“It’s all about perception of risk and absolute risk versus relative risk, and given someone has no clear contraindication. Once explained many women will proceed with HRT”, he said. He senses that as the data extends to include the older cohort, women above 60, the safety will be reinforced. And as more data comes in on some of the newer drugs in the market which act differently, such as the TSECS, the same will occur.
But he remains concerned that the scars caused by the 2002 WHI paper are deep, and many women still will end up suffering unnecessarily.
The scars exist both in patients and in the medical community.
“Some GPs are only just starting to return to idea that [HRT] is not the domain of mad monks anymore”, Professor Baber said.
He sees GP education as critical but says that although many GPs are now well aware of the realities of HRT and the WHI, they aren’t always as well-equipped to deal with menopause patients because these women may take a lot of convincing which can be both frustrating and time-consuming.
On the patient side, he says that with a long consultation and good communication skills, women who come in still quoting old or erroneous media reports can be convinced.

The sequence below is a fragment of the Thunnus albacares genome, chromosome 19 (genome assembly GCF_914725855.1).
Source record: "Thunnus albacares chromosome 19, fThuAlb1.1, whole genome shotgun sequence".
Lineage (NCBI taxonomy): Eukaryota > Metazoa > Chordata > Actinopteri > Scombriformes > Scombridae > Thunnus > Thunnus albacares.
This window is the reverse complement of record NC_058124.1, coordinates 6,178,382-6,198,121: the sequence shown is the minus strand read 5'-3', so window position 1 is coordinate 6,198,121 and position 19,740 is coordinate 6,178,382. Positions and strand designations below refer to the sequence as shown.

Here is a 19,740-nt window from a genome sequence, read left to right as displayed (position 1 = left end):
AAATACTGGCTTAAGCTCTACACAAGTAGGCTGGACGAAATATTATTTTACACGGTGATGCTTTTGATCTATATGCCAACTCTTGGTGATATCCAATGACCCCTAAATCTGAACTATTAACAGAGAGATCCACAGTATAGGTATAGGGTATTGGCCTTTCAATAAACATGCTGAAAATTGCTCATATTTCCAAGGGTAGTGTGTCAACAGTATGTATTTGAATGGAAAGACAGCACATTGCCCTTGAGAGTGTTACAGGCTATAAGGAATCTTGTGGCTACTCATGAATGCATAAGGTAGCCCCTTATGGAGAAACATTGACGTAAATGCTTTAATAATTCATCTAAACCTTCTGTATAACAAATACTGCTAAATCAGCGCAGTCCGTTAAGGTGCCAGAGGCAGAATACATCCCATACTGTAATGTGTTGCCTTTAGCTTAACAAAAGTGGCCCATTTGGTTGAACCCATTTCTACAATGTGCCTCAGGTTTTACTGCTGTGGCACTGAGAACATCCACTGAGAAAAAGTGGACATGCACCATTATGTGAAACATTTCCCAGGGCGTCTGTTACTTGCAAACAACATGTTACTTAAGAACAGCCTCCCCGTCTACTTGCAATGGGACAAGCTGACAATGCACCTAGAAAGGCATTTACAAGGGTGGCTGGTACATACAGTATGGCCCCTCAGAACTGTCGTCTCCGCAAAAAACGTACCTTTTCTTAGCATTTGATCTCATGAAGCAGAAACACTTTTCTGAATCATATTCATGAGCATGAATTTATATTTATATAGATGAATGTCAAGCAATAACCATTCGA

He estimates that of the menopausal women he sees, 8% are using it when they come to see him, but probably at least 20% need it.
“If you spend the time you can get that 8% up to 16%, but there is still 4% left,” he said.
One big issue that remains as a legacy of the WHI 2002 paper says Professor Baber, is the flight to natural therapies and in particular compounding HRT treatments.
He says that most natural therapies are safe even if their common benefit is placebo, but when compounding comes into play, there is no safety protocol and women should be extremely careful.
“A doctor still has to write a prescription for compounding but a lot of doctors are … All of these people charge a lot of money for these services. But worse, they claim that compounding is safer than traditional HRT, and there is no evidence of that. Most complementary medicines can’t harm you. Compounded hormones can.”
Where to from here?
In the late 1990s, HRT was seen almost as a miracle therapy.
That hype and some aggressive pharma marketing were potentially two things that contributed to its very sudden and catastrophic decline. It was an easy target for a scientific community that wanted to make a statement to the medical establishment. And it fell into a community narrative around big pharma and the medicalisation of menopause.
So can trust in HRT be restored?
Prof Baber is mildly optimistic, suggesting the tide has certainly turned, but it is going to take a lot of time still until the patient and medical community again fully trust HRT.
But a miracle therapy?
“It still is for women who have terrible symptoms,” says Professor Baber. “It turns their lives around.”
Professor Rod Baber lecture on the new TSECS HERE